Reporters on the Job

My Office is My Home: The Lebanese prime minister, Fouad Siniora, and some of his cabinet colleagues have spent weeks holed up in the government offices overlooking downtown Beirut, where Hizbullah's supporters and their opposition allies are encamped. "They moved there after the assassination last month of Industry Minister Pierre Gemayel," says correspondent Nicholas Blanford. "The building – a former Ottoman-era barracks known as the Grand Serail – is ringed by troops, coiled razor wire, and armored vehicles."

This week, Nick visited the Grand Serail to interview Ahmad Fatfat, the former interior minister. "One of the more outspoken government critics of the opposition, Mr. Fatfat said that he and five other ministers are living and working full time in the building because of security," Nick says. "He told me that 'We will stay as long as necessary.' "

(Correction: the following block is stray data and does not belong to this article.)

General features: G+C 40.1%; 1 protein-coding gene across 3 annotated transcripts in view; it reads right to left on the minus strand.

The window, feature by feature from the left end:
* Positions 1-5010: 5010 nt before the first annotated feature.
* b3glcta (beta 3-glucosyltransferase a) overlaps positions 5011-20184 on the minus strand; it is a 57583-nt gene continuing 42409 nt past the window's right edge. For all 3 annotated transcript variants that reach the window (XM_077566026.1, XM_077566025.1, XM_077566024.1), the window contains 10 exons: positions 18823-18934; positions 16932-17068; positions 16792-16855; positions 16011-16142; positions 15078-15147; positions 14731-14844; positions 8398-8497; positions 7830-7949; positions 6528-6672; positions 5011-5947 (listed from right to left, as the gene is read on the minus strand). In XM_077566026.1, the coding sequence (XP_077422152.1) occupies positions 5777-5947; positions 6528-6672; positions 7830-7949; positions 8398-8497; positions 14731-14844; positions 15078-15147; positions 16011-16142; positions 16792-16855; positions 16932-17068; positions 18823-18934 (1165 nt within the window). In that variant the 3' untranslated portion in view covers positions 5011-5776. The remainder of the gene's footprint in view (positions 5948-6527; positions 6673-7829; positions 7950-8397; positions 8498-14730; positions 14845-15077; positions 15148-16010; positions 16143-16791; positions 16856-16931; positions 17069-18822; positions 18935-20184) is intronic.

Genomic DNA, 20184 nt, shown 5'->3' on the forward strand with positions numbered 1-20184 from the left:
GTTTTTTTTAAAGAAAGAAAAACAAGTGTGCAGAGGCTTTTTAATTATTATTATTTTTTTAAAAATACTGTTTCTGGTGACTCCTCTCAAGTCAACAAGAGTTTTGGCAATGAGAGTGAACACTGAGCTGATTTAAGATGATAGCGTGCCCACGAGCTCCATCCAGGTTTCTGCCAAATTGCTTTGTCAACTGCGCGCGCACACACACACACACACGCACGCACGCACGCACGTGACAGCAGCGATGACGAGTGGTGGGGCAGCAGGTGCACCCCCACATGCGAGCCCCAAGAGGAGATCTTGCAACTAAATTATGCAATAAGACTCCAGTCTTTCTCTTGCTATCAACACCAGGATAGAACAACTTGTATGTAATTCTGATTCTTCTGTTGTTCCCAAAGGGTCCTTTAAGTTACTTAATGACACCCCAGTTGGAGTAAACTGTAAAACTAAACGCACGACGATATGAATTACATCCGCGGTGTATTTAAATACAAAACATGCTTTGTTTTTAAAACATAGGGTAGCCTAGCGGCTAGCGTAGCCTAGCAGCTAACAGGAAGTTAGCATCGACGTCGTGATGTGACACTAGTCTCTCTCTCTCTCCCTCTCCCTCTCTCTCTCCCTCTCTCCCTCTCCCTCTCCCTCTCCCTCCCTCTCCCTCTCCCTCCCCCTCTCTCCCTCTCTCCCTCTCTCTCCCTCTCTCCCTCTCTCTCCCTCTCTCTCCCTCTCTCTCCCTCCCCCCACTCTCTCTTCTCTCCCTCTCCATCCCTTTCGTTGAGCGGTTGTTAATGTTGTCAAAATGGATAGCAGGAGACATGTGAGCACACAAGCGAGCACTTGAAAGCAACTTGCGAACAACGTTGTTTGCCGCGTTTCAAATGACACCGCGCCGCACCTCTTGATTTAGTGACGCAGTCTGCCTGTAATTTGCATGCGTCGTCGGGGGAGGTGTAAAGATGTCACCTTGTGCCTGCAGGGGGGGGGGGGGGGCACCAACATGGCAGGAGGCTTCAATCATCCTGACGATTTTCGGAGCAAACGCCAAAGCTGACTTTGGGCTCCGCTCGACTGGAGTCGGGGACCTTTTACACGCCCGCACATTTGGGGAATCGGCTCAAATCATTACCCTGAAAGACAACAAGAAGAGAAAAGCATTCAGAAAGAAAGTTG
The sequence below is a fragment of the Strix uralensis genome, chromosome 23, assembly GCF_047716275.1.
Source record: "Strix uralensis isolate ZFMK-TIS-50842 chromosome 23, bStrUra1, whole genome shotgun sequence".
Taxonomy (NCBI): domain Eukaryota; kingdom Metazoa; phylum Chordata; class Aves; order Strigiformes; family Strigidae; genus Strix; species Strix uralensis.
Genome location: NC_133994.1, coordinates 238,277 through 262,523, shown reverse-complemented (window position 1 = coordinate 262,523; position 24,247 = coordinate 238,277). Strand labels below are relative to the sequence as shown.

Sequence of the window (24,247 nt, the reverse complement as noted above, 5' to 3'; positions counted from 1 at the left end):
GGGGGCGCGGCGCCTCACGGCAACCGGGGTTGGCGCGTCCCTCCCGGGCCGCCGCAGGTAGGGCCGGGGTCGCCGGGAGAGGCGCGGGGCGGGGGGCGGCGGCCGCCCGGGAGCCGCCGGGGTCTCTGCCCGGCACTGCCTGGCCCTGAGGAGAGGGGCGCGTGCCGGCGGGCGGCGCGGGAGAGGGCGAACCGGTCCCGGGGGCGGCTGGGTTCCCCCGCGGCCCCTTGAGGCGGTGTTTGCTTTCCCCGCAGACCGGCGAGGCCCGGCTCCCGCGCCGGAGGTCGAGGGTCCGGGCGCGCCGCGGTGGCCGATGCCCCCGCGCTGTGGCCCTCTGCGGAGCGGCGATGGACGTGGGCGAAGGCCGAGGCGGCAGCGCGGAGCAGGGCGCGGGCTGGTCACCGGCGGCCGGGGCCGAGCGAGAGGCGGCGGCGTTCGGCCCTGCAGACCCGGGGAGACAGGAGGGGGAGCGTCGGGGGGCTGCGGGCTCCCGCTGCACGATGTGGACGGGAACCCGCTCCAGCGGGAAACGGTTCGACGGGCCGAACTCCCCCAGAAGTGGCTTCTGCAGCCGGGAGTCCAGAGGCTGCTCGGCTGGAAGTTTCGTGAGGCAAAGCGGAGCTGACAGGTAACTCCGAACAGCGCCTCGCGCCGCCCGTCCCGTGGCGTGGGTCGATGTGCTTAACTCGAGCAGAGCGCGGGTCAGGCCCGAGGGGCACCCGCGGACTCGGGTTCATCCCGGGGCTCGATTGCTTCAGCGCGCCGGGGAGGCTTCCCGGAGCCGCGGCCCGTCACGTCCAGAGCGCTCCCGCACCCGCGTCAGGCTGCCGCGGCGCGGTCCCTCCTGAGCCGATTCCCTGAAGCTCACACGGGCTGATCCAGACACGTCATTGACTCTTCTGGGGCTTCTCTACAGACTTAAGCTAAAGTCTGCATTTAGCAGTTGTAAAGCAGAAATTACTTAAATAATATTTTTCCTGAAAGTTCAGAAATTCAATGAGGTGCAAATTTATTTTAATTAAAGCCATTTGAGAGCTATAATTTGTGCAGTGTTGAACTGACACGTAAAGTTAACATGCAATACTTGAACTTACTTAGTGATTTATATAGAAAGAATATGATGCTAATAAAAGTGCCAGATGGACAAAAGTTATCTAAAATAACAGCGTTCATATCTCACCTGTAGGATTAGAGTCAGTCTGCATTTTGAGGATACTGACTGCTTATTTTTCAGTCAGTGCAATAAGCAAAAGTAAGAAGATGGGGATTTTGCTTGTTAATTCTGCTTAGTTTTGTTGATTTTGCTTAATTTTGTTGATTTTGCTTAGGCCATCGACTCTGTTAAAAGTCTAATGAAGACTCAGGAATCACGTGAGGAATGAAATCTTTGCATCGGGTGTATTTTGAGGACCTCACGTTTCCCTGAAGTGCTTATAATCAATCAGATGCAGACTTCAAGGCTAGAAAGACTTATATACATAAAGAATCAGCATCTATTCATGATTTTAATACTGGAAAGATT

The protesters are in full view from the Serail. But, says Nick, "it seems that rather than being fueled by political anger, the demonstrators are enjoying the experience of camping out in the city center."

Amelia Newcomb
Deputy world editor

of stories this month > Get unlimited stories
You've read  of  free articles. Subscribe to continue.

Unlimited digital access $11/month.

Get unlimited Monitor journalism.